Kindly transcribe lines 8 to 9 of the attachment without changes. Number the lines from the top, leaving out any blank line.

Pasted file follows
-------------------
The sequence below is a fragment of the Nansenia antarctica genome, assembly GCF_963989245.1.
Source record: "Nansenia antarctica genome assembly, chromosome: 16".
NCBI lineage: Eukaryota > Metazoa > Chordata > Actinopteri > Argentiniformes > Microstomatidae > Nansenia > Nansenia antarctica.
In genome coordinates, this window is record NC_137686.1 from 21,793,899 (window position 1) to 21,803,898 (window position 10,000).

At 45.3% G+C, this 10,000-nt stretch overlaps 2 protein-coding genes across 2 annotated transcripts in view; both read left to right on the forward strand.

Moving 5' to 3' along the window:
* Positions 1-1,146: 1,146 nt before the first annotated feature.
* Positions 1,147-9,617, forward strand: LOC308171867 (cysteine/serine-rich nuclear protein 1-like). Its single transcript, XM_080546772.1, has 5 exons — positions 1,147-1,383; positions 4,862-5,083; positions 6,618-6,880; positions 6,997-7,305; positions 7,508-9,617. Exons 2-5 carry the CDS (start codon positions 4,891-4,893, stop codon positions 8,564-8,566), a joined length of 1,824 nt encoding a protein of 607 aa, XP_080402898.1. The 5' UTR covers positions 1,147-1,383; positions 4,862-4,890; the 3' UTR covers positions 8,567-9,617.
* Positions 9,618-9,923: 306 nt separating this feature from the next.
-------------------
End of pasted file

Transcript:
* Positions 1,147-9,617, forward strand: LOC308171867 (cysteine/serine-rich nuclear protein 1-like). Its single transcript, XM_080546772.1, has 5 exons — positions 1,147-1,383; positions 4,862-5,083; positions 6,618-6,880; positions 6,997-7,305; positions 7,508-9,617. Exons 2-5 carry the CDS (start codon positions 4,891-4,893, stop codon positions 8,564-8,566), a joined length of 1,824 nt encoding a protein of 607 aa, XP_080402898.1. The 5' UTR covers positions 1,147-1,383; positions 4,862-4,890; the 3' UTR covers positions 8,567-9,617.
* Positions 9,618-9,923: 306 nt separating this feature from the next.